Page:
UPDATE: The team is no longer needed and will not be sent, according to the Pierce County Department of Emergency Management. The lowered water levels and improving conditions have allowed crews already on the ground to work more efficiently, the department said Wednesday night, meaning the cost of sending the team was not necessary, officials said.
They weren’t sure Wednesday night where they’d be sent or how they’d get there, but 80 Washington rescue workers were set to head east to help with relief efforts after Superstorm Sandy.
“All they said was, ‘Pack your bags, you’re going,’” said Tacoma Fire engine driver Buck Copsey as he helped load supplies into a semi-truck Wednesday.
Washington State Task Force 1 is one of the country’s 28 Federal Emergency Management Agency urban search and rescue teams, and was last deployed after Hurricane Katrina.
The team expected to fly out from Joint-Base Lewis McChord late Wednesday, but organizers hadn’t yet heard if it’d be military or commercial transport, Pierce County Department of Emergency Management spokeswoman Sheri Badger said. They still were waiting to hear where the team would be sent.
Members are volunteers and professionals from Pierce and King counties. They come from fire departments, hospitals, law enforcement and public works agencies.
“It’s just a lot of people who have trained a long time,” Copsey said.
The team is usually asked to focus on urban search and rescue, but this time has been asked to bring water rescue resources. That means fitting four flat-bottom boats, motors and other marine supplies into the mix.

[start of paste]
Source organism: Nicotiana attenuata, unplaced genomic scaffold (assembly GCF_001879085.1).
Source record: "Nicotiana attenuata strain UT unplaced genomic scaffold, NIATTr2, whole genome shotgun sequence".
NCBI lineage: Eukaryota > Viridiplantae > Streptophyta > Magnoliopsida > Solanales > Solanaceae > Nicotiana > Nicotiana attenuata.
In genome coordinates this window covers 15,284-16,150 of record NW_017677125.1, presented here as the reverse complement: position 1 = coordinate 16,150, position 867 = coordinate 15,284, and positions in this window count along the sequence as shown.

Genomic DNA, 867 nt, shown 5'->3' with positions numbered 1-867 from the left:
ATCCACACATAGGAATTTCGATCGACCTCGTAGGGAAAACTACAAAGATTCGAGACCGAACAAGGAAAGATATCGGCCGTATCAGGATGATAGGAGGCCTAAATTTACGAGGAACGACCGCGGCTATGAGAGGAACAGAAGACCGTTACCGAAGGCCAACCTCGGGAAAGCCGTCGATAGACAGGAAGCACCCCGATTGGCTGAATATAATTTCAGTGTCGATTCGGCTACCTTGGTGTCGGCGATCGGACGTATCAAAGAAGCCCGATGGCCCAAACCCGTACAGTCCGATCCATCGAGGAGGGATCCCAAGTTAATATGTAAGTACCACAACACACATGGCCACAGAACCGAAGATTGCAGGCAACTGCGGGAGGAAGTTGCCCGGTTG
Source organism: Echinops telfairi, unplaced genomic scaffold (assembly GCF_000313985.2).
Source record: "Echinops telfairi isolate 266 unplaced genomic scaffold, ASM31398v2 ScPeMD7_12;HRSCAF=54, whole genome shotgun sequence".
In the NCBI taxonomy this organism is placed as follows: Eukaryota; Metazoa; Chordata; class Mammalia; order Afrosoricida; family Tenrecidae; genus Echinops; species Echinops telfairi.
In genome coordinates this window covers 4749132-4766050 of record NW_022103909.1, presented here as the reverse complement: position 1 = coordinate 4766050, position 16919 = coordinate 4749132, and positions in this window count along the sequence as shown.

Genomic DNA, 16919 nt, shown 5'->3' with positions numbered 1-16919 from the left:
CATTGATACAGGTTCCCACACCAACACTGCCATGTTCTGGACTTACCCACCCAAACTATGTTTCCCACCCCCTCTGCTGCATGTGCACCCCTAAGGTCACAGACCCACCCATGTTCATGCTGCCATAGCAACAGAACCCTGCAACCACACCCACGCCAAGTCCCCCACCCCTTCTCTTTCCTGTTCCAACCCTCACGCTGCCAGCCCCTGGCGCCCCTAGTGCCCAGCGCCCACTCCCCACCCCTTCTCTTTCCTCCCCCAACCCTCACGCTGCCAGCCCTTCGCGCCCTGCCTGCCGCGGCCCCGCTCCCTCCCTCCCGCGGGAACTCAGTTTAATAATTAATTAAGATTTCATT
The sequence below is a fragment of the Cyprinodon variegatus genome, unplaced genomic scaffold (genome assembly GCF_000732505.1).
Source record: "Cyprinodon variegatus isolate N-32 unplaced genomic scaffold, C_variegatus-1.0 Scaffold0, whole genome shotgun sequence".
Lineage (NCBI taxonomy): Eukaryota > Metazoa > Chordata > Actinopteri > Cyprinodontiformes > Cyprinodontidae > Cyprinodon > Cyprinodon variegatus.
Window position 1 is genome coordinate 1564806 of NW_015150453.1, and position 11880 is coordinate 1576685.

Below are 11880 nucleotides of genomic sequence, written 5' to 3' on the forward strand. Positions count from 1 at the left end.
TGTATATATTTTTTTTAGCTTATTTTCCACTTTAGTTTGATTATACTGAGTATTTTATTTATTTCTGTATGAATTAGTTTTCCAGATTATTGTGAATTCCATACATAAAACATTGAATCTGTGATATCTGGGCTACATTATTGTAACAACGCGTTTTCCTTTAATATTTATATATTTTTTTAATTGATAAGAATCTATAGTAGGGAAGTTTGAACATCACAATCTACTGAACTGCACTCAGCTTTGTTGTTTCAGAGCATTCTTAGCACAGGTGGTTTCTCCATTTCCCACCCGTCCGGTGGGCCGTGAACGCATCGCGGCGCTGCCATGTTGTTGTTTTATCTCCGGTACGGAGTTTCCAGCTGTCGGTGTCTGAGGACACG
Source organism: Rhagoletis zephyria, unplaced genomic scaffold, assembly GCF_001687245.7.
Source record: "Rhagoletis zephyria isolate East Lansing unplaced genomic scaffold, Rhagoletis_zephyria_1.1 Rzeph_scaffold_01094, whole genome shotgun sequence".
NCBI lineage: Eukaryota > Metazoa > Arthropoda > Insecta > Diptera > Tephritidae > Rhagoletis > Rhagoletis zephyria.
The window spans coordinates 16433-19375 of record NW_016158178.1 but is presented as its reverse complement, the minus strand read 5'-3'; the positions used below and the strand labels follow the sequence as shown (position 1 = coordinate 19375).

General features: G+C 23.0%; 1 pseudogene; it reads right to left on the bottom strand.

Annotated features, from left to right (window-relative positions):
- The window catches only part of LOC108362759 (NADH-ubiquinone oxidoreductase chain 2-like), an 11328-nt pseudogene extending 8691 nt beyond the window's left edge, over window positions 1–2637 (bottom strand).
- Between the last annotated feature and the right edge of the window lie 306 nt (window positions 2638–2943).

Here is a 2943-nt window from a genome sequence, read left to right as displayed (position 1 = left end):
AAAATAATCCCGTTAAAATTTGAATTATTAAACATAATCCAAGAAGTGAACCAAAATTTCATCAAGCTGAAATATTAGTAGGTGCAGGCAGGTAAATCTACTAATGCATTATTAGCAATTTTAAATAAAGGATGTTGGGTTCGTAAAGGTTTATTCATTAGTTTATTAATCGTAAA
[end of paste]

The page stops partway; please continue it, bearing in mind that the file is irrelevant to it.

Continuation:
Every inch counts as it is when filling the two semis and one box truck the team was set to bring, said Copsey, who will be one of the semi drivers.
Add the water rescue equipment, and that process is even trickier, Copsey said.
“Our load has never been configured to have that in it,” he said. “This is a different gig for us.”
Pierce County sheriff’s Sgt. Trent Stephens, who has one teenage son in New York and another in Philadelphia, was one of those waiting to deploy Wednesday. Both sons are safe, he said.
When the team hits the ground, he’ll be a logistics specialist, helping to coordinate supplies and equipment.
The FEMA teams are important to help relieve first responders, he said, who he imagines have been working 12- to 20-hour shifts.
“No sleep, no nothing,” he said.
The Washington team members likely will be working 12-hour shifts themselves, with two rotations relieving each other.
Stephens had been at the department since Tuesday helping load the trucks, he said.
The team travels with everything it needs to be self-sustaining for two weeks, including food, housing and a physician. It’s possible they’d stay longer with replenished supplies.
“We have a broad range of experience, so when we drop into any situation, we can deploy and do what we need to do immediately,” Stephens said.
On Wednesday, team members were checking into the Department of Emergency Management in Tacoma, where they each have a bin of supplies stored with their name on it.
They aren’t boxes used often.
“We don’t get deployed much up here,” Copsey said. “It has to be a pretty major disaster.”
Alexis Krell: 253-597-8268